• Musicianship skills, especially if you’re beginner and/or have never had any musicianship/theory training.  Once you’re at the college level though, your voice teacher should not be teaching you musical basics.  Your musicianship training at this point will focus more on specific repertoire styles, with the assumption that you’ve already mastered the fundamentals.
  • Your music, if you’re a beginner, and/or have little musical background.  This is usually done both by teaching the song in the lesson, and giving you the tools/resources to help you continue learning it on your own.  Once you’re more advanced, however, your teacher should not have to spoon-feed you your songs – you should have some skills and a music-learning system in place to learn your music independently.

 

Now, let’s take a look at some of the things your teacher is NOT:

 

A human karaoke machine 

Your teacher’s job is to make you a better singer, not simply to be a live background track to which you sing your favorite songs once a week.  

But can’t I sing the songs I like? you ask.  Yes, you and your teacher can and should work together to find rep that will both help your voice grow and motivate you to practice.

However, singing through *the same songs* week after week, with little to no attention to technique or musical detail, is not going to help you become a better singer.  Instead, you have to keep introducing new rep that presents healthy, conquerable challenges for you, thoughtfully implementing the technique your teacher is teaching you.

Also, bear in mind that, while it would be ideal for everyone to sing only songs that they enjoy, you will also be asked to sing songs that you don’t really care for – both in your lessons and in the real world.

Finally, keep in mind that most voice teachers aren’t highly trained pianists, and that the degree of piano skills will vary with each teacher.  If you are looking for someone to play full accompaniments for your songs, you should seek out a vocal coach.

A trophy-giver

When you’ve conquered some technical hurdle, or met some musical goal, it’s completely appropriate to throw a mini-party in your lesson.  We’ve all been through the process and the struggle, and we know how exciting it is to finally feel like you’re doing something right.

The rest of the time, however – which will be most of the time – your teacher’s job is to address your technical problems.  

Yes, you have technical problems.  Virtually all of us do.  

And your teacher is there to to fix them – hopefully in an encouraging, supportive way.  Even if you already sound pretty good, her job is to make you sound even better, not just to keep telling you how great you are.  Her job is to make you better at singing, but it’s hard for her to do that if all you’re looking for is praise.

If you truly feel like your teacher is mean, or that her style somehow makes you uncomfortable, then that is a legitimate concern you should address with her.  However, if it’s just you being unable to handle constructive criticism, then you have some soul-searching to do.  If what you are looking for is constant affirmation and positive feedback, then you are considering the wrong field, not to mention setting yourself up for many a disappointment in other areas of life.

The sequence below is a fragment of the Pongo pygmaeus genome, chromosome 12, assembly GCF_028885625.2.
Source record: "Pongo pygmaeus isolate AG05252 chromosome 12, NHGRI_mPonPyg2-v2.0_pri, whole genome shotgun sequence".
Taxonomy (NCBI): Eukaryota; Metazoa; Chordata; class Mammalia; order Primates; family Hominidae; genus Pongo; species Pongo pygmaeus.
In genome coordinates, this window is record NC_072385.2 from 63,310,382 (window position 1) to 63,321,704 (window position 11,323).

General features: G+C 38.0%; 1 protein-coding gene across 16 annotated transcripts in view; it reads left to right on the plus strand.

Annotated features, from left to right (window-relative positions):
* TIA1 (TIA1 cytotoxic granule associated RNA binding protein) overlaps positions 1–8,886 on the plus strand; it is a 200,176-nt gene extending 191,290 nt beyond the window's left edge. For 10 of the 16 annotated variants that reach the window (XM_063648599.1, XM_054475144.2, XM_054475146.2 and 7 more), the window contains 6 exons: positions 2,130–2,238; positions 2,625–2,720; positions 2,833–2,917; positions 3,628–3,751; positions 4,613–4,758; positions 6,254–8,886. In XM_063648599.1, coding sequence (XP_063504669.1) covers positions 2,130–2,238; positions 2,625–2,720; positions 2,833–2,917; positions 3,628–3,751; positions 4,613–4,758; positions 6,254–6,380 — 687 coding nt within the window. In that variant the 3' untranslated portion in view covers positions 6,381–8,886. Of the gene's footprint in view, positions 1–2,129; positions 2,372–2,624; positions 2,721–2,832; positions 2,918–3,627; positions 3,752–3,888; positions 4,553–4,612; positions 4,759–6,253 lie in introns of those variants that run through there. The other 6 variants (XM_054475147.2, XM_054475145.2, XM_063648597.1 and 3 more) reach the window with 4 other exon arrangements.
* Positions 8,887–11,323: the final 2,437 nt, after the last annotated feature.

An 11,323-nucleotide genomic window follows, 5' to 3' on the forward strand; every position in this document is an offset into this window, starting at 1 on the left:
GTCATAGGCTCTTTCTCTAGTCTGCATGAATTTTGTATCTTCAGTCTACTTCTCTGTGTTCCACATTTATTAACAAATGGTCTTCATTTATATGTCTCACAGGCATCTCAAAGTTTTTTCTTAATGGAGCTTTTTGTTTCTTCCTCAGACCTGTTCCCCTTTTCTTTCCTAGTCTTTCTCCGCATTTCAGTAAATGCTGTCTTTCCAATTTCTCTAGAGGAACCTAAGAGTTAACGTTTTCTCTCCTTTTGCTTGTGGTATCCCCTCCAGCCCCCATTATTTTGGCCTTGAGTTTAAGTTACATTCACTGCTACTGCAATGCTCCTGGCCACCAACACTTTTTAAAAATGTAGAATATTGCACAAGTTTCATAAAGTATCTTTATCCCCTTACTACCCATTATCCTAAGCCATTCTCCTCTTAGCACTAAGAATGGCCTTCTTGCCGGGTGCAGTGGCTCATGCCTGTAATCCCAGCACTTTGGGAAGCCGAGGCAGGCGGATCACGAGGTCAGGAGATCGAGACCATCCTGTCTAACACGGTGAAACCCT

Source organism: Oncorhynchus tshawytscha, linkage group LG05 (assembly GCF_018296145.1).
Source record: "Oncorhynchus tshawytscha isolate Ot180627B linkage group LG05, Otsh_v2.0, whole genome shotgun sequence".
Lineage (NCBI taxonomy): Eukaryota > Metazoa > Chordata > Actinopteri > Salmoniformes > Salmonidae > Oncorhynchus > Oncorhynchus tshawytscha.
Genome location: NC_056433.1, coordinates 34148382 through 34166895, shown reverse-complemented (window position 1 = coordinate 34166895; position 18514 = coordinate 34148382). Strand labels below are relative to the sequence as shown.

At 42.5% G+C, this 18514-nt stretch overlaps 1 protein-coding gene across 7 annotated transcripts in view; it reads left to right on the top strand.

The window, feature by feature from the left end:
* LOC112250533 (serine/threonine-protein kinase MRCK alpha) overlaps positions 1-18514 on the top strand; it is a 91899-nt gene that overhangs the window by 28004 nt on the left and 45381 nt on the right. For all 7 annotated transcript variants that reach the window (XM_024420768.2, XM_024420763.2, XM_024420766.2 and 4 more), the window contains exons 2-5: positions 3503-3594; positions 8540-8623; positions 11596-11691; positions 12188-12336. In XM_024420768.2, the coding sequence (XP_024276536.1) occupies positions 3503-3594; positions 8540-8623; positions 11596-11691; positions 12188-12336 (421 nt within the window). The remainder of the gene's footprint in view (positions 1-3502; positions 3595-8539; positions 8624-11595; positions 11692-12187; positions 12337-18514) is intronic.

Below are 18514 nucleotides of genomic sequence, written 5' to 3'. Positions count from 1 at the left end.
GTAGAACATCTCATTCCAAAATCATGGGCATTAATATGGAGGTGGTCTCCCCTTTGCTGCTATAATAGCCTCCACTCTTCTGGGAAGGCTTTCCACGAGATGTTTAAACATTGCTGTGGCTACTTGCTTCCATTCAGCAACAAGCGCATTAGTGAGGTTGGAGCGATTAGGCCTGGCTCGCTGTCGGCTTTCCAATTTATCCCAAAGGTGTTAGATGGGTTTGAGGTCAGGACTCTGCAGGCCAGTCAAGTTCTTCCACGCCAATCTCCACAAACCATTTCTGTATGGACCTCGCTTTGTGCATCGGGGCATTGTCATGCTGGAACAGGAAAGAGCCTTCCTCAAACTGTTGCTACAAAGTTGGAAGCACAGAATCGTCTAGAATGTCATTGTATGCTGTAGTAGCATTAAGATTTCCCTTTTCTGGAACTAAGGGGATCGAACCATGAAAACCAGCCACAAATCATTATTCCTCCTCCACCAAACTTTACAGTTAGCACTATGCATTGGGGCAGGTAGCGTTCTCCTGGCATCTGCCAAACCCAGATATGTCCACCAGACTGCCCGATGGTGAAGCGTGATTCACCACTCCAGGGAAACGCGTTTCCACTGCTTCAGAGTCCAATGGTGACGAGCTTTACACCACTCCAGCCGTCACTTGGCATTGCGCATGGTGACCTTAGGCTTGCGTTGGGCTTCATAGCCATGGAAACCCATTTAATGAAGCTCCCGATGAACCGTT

Your servant

While your teacher is there to serve your goals, in a way, she is not to be told how to do her job.  You are not to demand that she teach you according to your specifications, telling her how she should structure the lessons, what she should be addressing, and how.  

Aside from this attitude being completely discourteous in general, this is insulting to your teacher.  She has spent years practicing, studying, and honing her teaching style in order to help you grow.  She knows more than you – that’s why you are paying her, after all – so you should defer to her professional judgement in all things singing-related.

Furthermore, an entitled, demanding attitude sends your teacher the message that you will be very hard to work with.  In this field, reputation is everything.  People, including voice teachers, talk to one another.  You don’t want them to say the wrong things about you.  

And when it comes to recommendation letters for colleges, etc.?  Teachers are very honest.  So, make sure you give them good things to say.

If there is something you’d like to ask of your teacher, ask, don’t demand.  It’s better to say, “Is it okay that we do a shorter warm-up today, so that we have time to work on all three of my audition songs?” than to say “I need you to shorten the warm-up today so that we can work on my audition songs instead.”

A miracle-worker

A good teacher can do amazing things with a willing student, sometimes even in a short amount of time.  However, the key word here is willing.  The student must be open to the teacher’s instruction and practice consistently in order for improvement to be made.  And even with the best teachers, change will not happen overnight.  

It’s also important to acknowledge that, even with practice and improvement, you will still not land every role and get into every ensemble that you want.  Unless your teacher has literally no idea what she is doing, it is not her fault if you don’t get into select chorus, land the lead in the school musical, or get the solo in your a capella group.  That’s not to say it is your fault, necessarily – remember, there are approximately a million factors that determine audition outcomes.  But simply casting blame on your teacher is dishonest, shows a lack of personal responsibility, and is just plain bad form.

Remember…

Voice teachers, just like any other professionals, have gone to great lengths to cultivate their skills in order to help their clients.  It’s important to know what those skills are, and to respect the teacher’s education and experience.  Remember, voice teachers want to see you succeed, and many are happy to go above and beyond for a student who has the right attitude and work ethic.  

If you have been thinking of signing up for voice lessons but have questions about the experience, contact Kim or Ellen to find out more.  We’re happy to help, and would love to see you in the studio!